When I did decided to make the climb back to the top it was definitely a good workout. I was sweating by the time I made it, but it still felt like a great accomplishment (a few days later and I am still feel it in my calves haha).

        I wanted to take a few last moments before I headed to my car, so I found one of the view areas that consisted of two large boulders placed next to each other and got into the most comfortable position I could. I closed my eyes and allowed myself to relax. It was so rewarding! I felt removed from the busyness of life, and was able to take time to a hear my thoughts, ground myself, and re group. It was the best decision ever.





          Lately I have felt the urge to push myself further out of my comfort zone. I used to think I could only go on travel adventures if I had someone along with me, but what made this day even more special was the fact that I was alone. I didn’t have to worry about anyone else. I  was able to fly by the seam of my pants and was able to explore whatever I desired. I realized I am completely fine doing things on my own.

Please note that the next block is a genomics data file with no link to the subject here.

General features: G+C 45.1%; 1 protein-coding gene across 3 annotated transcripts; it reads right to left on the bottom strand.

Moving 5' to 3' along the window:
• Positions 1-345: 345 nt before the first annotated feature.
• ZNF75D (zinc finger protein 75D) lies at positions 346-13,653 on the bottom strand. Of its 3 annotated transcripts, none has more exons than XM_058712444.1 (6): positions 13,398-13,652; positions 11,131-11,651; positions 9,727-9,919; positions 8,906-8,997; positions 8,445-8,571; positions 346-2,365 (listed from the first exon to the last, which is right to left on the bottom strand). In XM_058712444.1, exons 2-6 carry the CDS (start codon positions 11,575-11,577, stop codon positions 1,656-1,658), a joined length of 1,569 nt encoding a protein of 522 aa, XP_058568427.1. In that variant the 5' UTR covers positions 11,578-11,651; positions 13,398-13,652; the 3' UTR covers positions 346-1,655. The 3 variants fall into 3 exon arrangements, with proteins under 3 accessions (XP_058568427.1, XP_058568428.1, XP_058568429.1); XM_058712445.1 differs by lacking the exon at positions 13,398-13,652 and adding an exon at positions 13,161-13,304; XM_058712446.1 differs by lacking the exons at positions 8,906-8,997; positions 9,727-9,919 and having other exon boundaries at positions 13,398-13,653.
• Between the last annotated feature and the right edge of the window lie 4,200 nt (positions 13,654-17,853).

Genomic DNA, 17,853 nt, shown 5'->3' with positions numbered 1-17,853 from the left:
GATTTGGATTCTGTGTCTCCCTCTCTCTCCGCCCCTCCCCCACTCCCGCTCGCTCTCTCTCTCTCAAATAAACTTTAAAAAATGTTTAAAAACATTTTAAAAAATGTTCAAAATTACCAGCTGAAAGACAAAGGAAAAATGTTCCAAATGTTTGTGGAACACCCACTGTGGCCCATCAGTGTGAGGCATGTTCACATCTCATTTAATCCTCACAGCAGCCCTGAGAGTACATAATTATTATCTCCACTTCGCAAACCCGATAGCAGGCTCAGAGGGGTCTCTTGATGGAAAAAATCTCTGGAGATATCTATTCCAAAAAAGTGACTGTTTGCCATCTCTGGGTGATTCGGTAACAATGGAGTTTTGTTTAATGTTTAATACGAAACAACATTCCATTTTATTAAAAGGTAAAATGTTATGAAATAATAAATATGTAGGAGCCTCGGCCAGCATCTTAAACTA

Old places can easily be rediscovered if we simply change just a few things: the way we approach the places we go, the care and time that we take while visiting them, and the company we choose to bring or not to bring with us. I challenge you to take a “you” day and explore the places you have always wanted to. Don’t let the fear of being alone scare you. I think you might find the thrill or traveling even more captivating. However you choose to adventure, I hope you always choose to be present, that is the least you deserve. I promise it will change everything.


Take a Visit:

Korean Bell of Friendship and Bell Pavilion 

Angels Gate park

3601 S Gaffey Street

San Pedro, CA 90731

(310) 548-7705

The Ocean Trails by Trump National Golf Course 

1 Ocean Trails Drive

Rancho Palos Verdes, CA 90275

(310) 265-5000